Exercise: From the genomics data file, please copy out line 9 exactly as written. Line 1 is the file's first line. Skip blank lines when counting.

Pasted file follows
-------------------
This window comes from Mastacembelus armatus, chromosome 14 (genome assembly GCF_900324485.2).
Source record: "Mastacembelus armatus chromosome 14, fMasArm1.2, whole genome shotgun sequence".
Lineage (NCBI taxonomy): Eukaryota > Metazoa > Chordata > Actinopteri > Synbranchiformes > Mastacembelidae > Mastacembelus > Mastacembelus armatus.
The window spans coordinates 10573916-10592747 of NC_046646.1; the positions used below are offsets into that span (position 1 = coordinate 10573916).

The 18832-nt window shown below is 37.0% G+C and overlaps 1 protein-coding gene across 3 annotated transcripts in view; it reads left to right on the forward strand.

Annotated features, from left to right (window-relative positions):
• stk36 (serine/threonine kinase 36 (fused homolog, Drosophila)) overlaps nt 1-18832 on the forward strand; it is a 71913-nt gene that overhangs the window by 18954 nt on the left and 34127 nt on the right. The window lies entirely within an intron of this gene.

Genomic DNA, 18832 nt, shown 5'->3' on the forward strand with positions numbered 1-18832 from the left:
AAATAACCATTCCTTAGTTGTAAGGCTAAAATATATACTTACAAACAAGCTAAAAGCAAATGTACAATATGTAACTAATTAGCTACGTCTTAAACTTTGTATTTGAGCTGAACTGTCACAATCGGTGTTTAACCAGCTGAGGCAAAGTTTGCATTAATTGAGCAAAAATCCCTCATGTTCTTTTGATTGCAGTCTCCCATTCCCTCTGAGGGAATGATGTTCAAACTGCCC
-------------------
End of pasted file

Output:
AAATAACCATTCCTTAGTTGTAAGGCTAAAATATATACTTACAAACAAGCTAAAAGCAAATGTACAATATGTAACTAATTAGCTACGTCTTAAACTTTGTATTTGAGCTGAACTGTCACAATCGGTGTTTAACCAGCTGAGGCAAAGTTTGCATTAATTGAGCAAAAATCCCTCATGTTCTTTTGATTGCAGTCTCCCATTCCCTCTGAGGGAATGATGTTCAAACTGCCC